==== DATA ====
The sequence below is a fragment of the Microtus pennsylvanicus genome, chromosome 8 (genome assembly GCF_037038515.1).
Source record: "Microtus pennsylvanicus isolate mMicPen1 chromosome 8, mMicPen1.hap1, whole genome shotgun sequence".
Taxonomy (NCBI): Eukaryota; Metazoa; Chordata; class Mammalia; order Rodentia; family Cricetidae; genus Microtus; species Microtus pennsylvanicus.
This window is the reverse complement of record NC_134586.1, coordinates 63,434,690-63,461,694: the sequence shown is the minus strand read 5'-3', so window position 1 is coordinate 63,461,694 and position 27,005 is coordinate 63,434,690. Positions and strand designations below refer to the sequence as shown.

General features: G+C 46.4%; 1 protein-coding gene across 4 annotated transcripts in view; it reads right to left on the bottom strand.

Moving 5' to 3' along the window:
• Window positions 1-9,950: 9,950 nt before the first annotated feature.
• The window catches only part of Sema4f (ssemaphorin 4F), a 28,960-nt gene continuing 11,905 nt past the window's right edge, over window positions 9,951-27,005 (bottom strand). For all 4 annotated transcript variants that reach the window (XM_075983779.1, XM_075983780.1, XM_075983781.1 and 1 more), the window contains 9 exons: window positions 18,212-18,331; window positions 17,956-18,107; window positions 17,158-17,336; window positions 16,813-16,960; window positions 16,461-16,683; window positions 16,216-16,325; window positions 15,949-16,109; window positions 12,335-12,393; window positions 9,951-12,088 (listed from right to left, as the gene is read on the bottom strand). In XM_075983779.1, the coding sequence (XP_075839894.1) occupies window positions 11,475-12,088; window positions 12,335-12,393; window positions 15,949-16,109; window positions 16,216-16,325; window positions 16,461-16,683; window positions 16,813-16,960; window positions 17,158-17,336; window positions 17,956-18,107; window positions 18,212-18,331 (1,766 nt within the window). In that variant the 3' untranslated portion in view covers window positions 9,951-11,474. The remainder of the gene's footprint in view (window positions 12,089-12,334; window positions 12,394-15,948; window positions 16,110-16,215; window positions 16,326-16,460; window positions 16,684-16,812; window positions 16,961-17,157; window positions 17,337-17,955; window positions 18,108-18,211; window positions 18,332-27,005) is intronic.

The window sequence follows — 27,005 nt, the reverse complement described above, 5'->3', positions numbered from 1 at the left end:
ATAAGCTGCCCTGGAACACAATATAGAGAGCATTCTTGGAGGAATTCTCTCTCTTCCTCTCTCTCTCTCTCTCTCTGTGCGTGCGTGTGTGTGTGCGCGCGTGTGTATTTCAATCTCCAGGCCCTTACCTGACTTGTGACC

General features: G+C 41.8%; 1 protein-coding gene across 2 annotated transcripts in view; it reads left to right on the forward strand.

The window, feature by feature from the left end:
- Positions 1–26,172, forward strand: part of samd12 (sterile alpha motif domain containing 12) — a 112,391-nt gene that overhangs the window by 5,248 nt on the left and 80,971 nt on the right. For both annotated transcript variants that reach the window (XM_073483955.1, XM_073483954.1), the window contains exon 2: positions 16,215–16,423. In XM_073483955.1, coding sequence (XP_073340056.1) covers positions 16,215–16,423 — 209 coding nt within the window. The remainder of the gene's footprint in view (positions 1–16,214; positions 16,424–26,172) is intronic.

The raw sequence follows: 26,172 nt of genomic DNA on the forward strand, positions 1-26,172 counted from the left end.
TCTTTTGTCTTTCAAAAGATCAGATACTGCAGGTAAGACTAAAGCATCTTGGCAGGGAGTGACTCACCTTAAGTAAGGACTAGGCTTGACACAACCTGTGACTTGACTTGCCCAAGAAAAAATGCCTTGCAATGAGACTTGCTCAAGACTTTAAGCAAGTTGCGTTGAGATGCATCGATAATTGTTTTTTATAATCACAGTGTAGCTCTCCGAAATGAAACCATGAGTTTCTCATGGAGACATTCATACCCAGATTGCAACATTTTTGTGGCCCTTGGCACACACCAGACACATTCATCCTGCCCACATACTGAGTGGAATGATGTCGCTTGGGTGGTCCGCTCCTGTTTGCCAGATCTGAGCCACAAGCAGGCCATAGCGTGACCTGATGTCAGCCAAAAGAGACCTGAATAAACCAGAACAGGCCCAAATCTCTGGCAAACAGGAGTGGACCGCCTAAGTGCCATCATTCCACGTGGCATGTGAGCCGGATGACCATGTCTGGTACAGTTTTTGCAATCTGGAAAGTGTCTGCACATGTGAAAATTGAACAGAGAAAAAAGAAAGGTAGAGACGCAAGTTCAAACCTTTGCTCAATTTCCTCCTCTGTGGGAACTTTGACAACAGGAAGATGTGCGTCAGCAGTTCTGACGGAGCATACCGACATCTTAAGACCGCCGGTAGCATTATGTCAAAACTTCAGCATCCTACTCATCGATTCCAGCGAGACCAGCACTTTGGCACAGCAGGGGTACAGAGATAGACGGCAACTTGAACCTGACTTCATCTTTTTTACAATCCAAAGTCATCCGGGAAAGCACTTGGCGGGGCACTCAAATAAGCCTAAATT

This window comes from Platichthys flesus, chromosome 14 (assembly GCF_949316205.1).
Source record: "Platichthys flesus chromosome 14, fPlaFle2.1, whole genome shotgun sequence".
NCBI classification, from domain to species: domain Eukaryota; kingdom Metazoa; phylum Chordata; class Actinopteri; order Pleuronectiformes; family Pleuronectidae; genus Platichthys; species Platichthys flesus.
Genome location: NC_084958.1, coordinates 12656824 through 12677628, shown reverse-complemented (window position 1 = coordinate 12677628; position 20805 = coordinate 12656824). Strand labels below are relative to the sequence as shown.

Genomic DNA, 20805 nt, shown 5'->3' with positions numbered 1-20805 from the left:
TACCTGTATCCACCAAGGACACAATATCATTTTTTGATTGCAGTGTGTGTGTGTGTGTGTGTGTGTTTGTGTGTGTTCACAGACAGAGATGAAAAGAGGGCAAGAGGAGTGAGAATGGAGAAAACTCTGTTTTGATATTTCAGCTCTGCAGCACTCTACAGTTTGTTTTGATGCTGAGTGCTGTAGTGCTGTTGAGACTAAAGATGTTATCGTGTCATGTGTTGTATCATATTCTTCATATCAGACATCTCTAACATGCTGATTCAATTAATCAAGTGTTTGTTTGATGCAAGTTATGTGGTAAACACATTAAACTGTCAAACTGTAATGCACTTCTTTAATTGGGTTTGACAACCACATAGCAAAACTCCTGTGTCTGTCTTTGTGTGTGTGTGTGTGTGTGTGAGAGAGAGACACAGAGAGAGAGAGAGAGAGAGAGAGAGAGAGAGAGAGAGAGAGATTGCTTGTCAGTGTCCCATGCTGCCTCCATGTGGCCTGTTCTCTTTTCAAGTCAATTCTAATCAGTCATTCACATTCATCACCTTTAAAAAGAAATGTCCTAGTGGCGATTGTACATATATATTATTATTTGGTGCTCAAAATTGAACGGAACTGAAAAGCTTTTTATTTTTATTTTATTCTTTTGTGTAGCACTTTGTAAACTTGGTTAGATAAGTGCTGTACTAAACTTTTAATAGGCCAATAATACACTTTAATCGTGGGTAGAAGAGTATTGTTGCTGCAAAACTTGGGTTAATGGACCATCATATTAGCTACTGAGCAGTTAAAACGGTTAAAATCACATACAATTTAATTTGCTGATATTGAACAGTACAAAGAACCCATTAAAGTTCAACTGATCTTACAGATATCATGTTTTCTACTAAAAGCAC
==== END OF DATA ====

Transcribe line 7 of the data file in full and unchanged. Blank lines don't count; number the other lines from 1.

• Window positions 1-9,950: 9,950 nt before the first annotated feature.